What Corner Of The House Do You Go To In A Tornado?
Tornados can cause complete devastation in populated areas with buildings ripped apart, and cars tossed like toys. These forces of nature can also happen anywhere at any time of the year, and their unpredictability is jarring. It is especially true in the so-called Tornado Alley in the United States.
What corner of the house do you go to in a tornado? You should seek an underground shelter, such as a basement or storm cellar.
A Must-Read: How Do You Survive Doomsday?
But there are cases when an underground shelter isn’t available, or you have no time to get to it. Keep on reading so you will know your other safe options.
Take Shelter Underground
According to the U.S. Centers for Disease Control and Prevention (CDC), the interior part of a basement is the safest place to be during a tornado. You should then run to it as fast as possible and wait for the tornado to pass.
But being safe in your basement isn’t just about being in it! You have to adopt safety precautions to increase your chance of survival, even get out of it unscathed.
- Give yourself enough time to run from wherever you are in the house to your basement. You shouldn’t wait until the tornado is near before getting to a secure place.
- Fasten the door securely before finding the safest corner in the basement. The more barrier between you and the tornado, the better for your survival.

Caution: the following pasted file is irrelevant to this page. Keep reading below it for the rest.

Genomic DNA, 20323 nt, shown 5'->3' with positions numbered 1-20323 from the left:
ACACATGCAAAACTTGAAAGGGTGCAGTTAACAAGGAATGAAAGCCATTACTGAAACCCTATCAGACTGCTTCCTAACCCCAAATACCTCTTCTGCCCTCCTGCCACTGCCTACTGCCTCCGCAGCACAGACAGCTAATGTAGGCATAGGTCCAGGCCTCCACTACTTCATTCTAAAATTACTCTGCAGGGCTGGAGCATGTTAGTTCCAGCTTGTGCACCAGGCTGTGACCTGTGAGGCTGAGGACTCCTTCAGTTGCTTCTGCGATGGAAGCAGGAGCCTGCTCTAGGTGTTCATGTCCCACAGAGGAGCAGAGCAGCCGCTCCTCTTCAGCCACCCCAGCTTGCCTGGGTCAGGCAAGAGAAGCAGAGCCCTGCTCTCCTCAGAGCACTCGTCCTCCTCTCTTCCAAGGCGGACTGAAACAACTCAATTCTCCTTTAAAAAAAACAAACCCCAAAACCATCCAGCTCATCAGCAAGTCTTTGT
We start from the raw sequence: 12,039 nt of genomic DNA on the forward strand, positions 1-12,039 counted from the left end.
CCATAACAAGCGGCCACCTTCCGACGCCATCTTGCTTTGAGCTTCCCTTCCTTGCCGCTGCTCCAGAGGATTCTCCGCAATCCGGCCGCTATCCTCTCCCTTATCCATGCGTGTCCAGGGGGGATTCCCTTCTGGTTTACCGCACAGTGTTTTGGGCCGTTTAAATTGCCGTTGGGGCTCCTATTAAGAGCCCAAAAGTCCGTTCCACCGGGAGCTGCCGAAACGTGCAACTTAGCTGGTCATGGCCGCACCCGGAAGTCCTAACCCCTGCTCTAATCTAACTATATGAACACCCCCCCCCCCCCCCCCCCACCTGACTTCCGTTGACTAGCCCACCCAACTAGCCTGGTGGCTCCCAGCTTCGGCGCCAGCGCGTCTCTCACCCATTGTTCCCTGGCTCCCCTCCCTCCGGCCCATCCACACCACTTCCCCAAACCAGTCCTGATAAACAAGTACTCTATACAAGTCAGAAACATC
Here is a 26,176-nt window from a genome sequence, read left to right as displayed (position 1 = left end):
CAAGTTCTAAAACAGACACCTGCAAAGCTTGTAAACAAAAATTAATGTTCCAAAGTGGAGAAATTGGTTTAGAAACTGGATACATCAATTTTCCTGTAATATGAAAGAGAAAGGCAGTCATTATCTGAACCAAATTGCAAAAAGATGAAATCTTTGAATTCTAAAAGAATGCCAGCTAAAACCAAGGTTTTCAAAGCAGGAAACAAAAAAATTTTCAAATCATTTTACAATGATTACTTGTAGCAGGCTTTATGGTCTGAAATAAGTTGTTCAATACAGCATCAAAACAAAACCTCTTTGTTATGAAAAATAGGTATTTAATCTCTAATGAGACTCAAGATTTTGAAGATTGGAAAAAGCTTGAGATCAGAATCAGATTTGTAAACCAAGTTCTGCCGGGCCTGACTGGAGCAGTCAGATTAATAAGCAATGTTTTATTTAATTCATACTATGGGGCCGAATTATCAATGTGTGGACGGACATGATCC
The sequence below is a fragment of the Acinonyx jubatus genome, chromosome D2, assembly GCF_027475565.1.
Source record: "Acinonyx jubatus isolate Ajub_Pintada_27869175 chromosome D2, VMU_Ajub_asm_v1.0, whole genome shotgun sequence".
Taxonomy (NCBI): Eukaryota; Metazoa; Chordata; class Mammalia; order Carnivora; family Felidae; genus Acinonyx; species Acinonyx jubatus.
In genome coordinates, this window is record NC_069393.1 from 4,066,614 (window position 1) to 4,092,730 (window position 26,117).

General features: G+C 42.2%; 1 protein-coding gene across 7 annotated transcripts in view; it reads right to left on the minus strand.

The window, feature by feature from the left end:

- Stay away as far as possible from the windows and door of your basement.
- Get under a stairwell or a sturdy piece of furniture as extra protection against the debris. But don’t seek shelter in places where heavy furniture and appliances are placed on the floor above.
- Protect yourself with soft yet thick coverings like blankets, pillows, and sleeping bags on your body. Wear a helmet, too, as a shield for your face and head. Even small flying debris can cause severe injuries due to their high speed and impact.
If you have an exterior storm cellar, you can also take shelter in it. Be sure to run to it as soon as you hear the tornado alarm. Otherwise, you can be exposed to flying debris as well as strong winds, rain, and lightning on your run.
Take Shelter In Another Safe Place
If your house doesn’t have a basement or a storm cellar, you can run to one of these reasonably safe corners.
First, an interior bathroom without windows and outside walls. The fewer entry points for the wind to blow in, the better for your safety. You may want to lie down inside the bathtub and place an extra covering on your body, such as a mattress or towels.
Second, a small interior closet may also become a temporary shelter. Be sure that it’s as deep inside your house as possible, so there are more barriers. Again, it shouldn’t have windows, doors, and exterior walls, and don’t forget to close its door securely.
Third, an interior hallway as far inside the house as possible can also do in a pinch. Again, it should have no windows, doors, and exterior walls. If there’s an interior stairwell near it, then you can hide under it, too.
We can’t overemphasize that there isn’t an absolutely safe and secure place in a house during a tornado. But there are corners of your home that can become effective shelters. The trick is in planning where you will seek shelter and reinforcing it.